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Food for Thought Food for Thought

The Sweet and Sour Facts About Sweeteners

October 23, 2014

By Yvette Penner, B.S.
Brigham and Women's Hospital

The U.S. government recently decided that high fructose corn syrup cannot be called "corn sugar." This brings sweeteners — and confusion about sweeteners — into the spotlight. Here are the facts, benefits and potential risks of sugar, high fructose corn syrup and artificial sweeteners.

What's the Difference Between Them?

Sugar is also called sucrose or table sugar. It's made of small solid crystals that come from sugar cane plants or sugar beets. The beets are soaked in hot water to separate out the sugar.

A sucrose crystal is made of two smaller sugar crystals: glucose and fructose (the sugar found in fruits). This means that sucrose is 50% glucose and 50% fructose.

Sucrose can be white (table sugar) or brown (brown sugar). Molasses, honey, evaporated cane juice and maple syrup are liquid sugars. They are made from glucose and fructose, just as sucrose is. Agave is mostly made of fructose.

Every type of sugar is considered a carbohydrate and has calories.

High fructose corn syrup is a liquid sugar that is added to drinks, cookies, breads, dressings, sauces or other foods. In addition to sweetness, it adds texture.

To make the syrup some of the sugar from corn is changed into fructose. The end product is made of the same, small sugar crystals that sucrose is made of: glucose and fructose. Instead of being 50% fructose, as sucrose is, high fructose corn syrup is 55% fructose.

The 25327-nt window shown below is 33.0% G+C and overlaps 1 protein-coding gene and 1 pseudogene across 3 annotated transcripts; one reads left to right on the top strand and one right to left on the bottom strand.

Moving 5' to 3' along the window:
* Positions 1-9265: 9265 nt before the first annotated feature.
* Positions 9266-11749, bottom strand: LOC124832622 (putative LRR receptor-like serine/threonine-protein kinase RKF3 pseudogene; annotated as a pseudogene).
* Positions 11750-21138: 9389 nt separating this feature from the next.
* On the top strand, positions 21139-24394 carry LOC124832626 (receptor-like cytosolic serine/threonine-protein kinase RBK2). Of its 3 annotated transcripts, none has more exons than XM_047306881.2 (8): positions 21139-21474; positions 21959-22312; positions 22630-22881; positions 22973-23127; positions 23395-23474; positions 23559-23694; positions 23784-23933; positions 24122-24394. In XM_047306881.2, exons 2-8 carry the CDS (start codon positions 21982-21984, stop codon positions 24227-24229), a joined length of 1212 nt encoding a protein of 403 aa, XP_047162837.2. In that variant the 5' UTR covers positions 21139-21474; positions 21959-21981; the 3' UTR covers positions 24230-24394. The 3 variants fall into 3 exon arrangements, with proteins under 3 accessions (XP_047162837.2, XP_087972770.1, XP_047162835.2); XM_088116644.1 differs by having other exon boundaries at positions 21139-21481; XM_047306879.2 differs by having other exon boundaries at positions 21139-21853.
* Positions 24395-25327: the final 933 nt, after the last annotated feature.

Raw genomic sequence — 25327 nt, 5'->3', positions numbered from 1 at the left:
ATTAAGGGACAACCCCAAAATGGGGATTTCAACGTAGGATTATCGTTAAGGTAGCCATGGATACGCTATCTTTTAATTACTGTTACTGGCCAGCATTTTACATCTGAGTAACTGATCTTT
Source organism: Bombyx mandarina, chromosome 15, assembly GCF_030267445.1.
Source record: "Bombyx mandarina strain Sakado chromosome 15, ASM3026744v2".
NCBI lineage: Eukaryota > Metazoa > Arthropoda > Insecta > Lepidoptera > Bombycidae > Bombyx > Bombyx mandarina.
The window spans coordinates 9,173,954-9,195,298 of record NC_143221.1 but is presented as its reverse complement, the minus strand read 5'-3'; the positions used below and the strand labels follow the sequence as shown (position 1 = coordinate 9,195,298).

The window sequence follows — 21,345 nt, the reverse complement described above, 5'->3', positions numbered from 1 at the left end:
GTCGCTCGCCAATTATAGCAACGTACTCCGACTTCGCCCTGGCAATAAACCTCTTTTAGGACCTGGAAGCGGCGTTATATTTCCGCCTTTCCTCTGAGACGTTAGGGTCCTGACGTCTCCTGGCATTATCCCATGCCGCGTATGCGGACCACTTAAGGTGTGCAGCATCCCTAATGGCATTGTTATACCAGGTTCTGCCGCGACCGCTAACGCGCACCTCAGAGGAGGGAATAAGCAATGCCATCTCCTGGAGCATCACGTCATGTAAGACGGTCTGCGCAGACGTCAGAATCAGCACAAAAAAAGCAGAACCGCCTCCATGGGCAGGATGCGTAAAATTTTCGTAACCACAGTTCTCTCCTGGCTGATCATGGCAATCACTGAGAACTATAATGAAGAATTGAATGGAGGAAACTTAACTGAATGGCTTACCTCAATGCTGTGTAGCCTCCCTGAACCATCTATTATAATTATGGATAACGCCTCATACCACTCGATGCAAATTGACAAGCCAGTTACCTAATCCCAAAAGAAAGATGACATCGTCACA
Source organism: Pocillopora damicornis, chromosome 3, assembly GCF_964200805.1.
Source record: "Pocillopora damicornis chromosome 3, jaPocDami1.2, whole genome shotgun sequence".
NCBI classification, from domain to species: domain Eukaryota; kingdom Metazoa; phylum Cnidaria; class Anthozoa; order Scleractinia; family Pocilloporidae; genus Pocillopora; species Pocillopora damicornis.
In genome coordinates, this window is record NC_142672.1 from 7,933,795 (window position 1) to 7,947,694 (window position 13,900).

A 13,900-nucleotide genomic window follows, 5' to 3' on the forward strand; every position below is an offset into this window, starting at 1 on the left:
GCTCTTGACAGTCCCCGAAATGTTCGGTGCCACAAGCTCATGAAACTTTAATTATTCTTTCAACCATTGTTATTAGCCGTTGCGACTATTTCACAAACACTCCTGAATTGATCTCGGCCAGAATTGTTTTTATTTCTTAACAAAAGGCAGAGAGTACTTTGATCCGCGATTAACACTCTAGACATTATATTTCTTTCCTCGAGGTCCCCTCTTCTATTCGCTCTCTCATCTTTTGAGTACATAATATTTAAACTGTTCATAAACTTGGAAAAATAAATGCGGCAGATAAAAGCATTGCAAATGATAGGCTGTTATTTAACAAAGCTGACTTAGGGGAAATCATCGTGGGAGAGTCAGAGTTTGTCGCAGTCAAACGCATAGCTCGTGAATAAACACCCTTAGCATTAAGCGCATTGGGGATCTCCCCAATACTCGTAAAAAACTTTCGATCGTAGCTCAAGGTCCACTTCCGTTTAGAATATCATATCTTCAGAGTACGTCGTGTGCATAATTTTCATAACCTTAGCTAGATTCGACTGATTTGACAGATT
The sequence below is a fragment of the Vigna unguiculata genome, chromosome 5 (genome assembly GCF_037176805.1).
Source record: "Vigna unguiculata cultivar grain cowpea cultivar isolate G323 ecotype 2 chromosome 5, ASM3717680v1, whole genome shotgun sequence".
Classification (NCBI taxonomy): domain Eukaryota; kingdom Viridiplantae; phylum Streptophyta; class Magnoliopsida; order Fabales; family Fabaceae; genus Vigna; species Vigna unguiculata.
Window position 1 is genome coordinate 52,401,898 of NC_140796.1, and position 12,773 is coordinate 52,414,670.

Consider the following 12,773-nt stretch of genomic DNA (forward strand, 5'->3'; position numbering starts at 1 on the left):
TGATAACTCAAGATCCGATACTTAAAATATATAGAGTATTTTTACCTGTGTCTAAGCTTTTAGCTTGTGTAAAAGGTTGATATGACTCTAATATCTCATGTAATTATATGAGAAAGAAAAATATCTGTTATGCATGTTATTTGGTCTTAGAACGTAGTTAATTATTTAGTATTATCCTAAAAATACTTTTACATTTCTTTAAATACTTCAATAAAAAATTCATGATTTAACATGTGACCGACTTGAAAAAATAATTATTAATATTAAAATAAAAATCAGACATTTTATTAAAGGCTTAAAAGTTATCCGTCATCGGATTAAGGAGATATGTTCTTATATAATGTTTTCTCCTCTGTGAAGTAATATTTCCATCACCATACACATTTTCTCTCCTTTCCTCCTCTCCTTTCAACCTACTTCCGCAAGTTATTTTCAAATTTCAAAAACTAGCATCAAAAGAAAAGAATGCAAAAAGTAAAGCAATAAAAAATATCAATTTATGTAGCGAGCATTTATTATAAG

High fructose corn syrup is considered a carbohydrate. It has the same number of calories as table sugar. High fructose corn syrup is no better or worse than sugar for health. Both have calories, so both can cause weight gain.

Artificial sweeteners and sugar substitutes include Splenda (sucralose), Sweet'N low (saccharin), NutraSweet (aspartame), Equal (aspartame), Sweet One (asulfame-potassium), neotame, Purevia (stevia) and Truvia (stevia).

Artificial sweeteners are man-made. And they are 200 to 8,000 times sweeter than sugar. They are typically found in "diet," "light," and "no sugar-added" foods and drinks. Artificial sweeteners are much sweeter than sugar or high fructose corn syrup. So, you need a smaller amount to sweeten foods compared to sugar.

Artificial sweeteners do not add calories to foods so they do not cause weight gain. They have not been proven to be harmful to health.

Sugar alcohol includes the sweeteners sorbitol, xylitol, lactitol, mannitol and maltitol. They are typically used to sweeten sugar-free gums and candies. They only slightly raise blood sugar. Half of the sugar alcohol in a food should be counted as carbohydrate.

The American Dental Association reports that chewing gum with xylitol can help prevent cavities. But beware, sugar alcohols in large amounts are known to cause cramping and diarrhea, so people looking for no-sugar-added candies may prefer other artificial sweeteners instead.